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10 Funny-Sounding Art Words to Make You Laugh

Updated: Aug 21, 2021

Kate Moynihan grand kids, Aislynn and Liam

As usual, my grand kids had me laughing. Four-year-old Liam's tongue thrilled as he stumbled over the word: Centrifugal. as during an art project he watched the paper spin and the rapid movement whisk the paint to the edges. Centrifugal was a funny word.

Next, our art project moved onto other textures as we painted with brayers.

Liam turned his head at the word, brayer, saying: "It sounds like a donkey snorting: bra-a-a-ay!"

Brayer: Another funny word.

These words got me thinking about how the art world has a lot of silly sounding names.

My top 10 favorite funny-sounding art words:

PLEIN-AIR (French: ple-ner)

Developed in the mid-19th century to characterize painting outdoors, capturing the natural air and light by the artist.

I'm not a plein air painter. Three reasons why:

  • -Flies in my rinse water bucket

  • -Wind drying up my paints

  • -The bright sun distorting the intensity of my colors

LOL, I much prefer the controlled atompshere of my studio.

(No pronunciation for this!?!?)

Another French word.

If you don't recognize this word, you may think it's pronounced: "gig-lee." Actually, it's a long G sound, like "Ja-a-h," than add, "clay."

The French translation means 'to spay.'

In the art community, a giclee is a reproduction of an original piece of art printed on a highly technical ink-jet printer. This print-on-demand advanced technology has changed the art world, eliminating the large editions of lithograph prints.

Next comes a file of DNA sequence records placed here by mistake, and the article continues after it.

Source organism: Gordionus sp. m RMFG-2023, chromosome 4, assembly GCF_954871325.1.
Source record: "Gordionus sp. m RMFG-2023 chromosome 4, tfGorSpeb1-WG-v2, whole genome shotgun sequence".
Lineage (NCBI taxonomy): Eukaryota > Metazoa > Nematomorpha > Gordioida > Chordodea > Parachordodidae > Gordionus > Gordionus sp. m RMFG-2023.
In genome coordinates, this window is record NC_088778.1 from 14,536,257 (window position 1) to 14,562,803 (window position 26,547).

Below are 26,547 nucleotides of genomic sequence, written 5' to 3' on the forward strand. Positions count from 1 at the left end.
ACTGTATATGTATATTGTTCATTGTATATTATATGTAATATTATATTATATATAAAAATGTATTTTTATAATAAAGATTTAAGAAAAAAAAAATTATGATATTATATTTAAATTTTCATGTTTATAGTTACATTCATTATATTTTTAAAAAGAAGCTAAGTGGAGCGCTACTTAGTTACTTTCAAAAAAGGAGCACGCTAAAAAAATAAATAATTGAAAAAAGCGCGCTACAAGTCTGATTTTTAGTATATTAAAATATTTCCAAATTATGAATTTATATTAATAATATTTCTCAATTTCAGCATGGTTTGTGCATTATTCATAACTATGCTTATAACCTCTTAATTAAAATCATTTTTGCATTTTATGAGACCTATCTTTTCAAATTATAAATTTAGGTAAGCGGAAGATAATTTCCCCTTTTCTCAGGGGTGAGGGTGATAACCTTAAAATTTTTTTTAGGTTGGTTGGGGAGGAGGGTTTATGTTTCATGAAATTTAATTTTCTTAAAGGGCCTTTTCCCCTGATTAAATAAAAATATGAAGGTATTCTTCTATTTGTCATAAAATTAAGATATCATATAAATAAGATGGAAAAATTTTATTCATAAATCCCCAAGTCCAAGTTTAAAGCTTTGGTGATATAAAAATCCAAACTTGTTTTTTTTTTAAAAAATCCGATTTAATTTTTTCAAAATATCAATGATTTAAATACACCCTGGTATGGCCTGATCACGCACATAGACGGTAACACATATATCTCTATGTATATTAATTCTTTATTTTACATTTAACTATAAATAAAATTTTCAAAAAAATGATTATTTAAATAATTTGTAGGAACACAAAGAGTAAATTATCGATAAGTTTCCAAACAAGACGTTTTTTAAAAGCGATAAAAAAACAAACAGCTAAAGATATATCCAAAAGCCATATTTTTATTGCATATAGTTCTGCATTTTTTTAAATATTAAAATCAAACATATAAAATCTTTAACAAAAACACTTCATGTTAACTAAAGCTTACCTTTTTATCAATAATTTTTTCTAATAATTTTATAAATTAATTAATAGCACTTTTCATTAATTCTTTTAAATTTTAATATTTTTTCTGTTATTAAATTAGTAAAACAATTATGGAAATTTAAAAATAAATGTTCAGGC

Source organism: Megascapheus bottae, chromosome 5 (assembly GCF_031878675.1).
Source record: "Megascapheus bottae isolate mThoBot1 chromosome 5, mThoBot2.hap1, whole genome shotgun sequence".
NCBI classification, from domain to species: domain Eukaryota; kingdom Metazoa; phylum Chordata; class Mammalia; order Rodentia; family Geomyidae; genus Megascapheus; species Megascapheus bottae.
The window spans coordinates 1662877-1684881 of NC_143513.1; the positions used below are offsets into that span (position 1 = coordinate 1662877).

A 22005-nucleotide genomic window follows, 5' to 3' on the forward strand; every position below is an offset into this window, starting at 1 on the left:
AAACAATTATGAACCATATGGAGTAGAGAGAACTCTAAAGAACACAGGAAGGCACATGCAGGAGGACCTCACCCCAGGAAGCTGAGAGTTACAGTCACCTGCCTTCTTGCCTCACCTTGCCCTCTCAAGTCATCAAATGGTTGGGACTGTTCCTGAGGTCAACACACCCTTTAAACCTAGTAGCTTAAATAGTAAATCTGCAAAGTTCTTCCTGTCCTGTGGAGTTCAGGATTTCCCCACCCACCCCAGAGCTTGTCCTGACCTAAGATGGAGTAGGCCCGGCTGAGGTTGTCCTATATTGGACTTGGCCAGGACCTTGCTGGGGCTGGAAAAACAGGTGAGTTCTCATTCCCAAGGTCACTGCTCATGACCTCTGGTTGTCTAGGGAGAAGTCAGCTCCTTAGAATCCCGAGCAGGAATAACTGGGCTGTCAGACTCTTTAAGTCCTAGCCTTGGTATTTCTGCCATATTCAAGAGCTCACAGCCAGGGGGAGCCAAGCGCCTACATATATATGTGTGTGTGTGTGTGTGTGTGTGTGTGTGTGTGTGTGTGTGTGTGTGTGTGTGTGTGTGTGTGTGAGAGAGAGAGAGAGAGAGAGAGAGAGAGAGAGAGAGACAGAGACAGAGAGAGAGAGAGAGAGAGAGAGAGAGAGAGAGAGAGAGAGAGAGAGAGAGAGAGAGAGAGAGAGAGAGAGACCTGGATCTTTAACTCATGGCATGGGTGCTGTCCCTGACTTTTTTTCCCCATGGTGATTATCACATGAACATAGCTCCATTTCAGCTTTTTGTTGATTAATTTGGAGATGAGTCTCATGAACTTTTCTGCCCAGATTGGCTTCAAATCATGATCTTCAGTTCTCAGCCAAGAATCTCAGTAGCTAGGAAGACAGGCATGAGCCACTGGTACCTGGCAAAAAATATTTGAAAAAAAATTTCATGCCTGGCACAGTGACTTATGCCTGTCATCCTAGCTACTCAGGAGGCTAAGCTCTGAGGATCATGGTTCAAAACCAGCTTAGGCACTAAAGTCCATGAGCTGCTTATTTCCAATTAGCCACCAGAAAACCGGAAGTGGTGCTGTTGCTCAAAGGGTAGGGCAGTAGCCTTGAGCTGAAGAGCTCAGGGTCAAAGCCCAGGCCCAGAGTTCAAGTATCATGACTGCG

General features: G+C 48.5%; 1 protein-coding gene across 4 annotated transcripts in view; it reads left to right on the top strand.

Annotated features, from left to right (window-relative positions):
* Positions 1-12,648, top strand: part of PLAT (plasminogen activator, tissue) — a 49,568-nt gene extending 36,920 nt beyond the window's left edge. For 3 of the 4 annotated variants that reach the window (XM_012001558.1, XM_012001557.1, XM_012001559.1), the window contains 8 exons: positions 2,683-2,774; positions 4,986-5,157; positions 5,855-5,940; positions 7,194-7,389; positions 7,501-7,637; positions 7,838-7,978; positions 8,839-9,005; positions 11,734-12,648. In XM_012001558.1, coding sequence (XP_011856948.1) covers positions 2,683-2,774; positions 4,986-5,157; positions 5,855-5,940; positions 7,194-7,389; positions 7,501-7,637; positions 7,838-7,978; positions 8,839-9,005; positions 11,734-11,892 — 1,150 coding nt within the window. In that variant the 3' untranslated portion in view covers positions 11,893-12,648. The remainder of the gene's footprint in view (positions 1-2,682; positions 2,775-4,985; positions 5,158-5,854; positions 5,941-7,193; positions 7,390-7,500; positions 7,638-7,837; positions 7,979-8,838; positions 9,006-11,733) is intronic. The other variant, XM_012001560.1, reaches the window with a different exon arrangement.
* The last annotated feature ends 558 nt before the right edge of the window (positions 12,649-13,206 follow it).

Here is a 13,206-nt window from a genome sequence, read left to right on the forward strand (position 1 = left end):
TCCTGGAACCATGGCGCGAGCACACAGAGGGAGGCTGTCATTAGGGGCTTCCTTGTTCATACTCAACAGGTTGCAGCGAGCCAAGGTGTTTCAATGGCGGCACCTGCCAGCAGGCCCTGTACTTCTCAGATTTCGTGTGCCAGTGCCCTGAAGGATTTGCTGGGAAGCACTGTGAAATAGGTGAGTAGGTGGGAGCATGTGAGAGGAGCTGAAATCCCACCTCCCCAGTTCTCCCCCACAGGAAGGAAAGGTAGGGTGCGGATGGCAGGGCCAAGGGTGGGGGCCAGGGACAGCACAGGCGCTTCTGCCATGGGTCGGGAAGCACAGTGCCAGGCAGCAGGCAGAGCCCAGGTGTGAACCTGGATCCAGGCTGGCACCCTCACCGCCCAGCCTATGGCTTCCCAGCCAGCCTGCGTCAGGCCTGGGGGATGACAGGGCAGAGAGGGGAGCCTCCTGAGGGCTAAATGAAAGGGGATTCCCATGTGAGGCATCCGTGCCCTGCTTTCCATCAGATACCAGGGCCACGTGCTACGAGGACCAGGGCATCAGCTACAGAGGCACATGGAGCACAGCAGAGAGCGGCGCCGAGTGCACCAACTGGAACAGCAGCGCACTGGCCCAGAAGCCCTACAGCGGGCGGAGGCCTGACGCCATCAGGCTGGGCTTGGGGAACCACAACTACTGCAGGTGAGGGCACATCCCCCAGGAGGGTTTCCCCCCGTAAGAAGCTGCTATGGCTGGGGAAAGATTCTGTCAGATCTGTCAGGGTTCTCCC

DIPTYCH - (dip-tik)

A work of art consisting of two sections that together create a singular art piece.

EMULSION - (ih-muhl-shuh n)

Two or more liquids that don’t blend together easily on their own, such as oil an d water, that do not naturally mix together.

Often unusual textures are formed.

ASSEMBLAGE - (uh-sem-blij)

Three-dimensional art made from found objects.

The origin of the art form dates to the cubist constructions of

Pablo Picasso c. 1912–1914.

In the 1950s and 60s assemblage started to become more widely known and used. Artists like Robert Rauschenberg and Jasper Johns started using scrappy materials and objects to make art sculptures.

GOUACHE - (goo-ahsh)

Opaque watercolor paints in endless colors.

Henri Matisse is a well-known artist who used a wide range of mediums, but was often drawn to bright and expressive colors. In the last decade of his life, he used the simple materials of white paper and gouache to create a series called “the cut-outs.

FROTTAGE - (fraw-tahzh)

A technique in the visual arts of obtaining textural effects or images by rubbing lead, chalk, charcoal, etc., over paper laid on a granular or relief- like surface, made popular by German artist, Max Ernst.

TURPENTINE - ( tur-puh n-tahyn) Although this is a common word, the pronunciation is kind of twerpy, or quirky, possibly both.

Turpentine has a sharp, tangy smell, its scent fills my studio as I use it to clean up my oil painting tools.

Art Words Can Make You Laugh!

Chuckling is a contagious. Enjoy more, read 5 Benefits of Laughter


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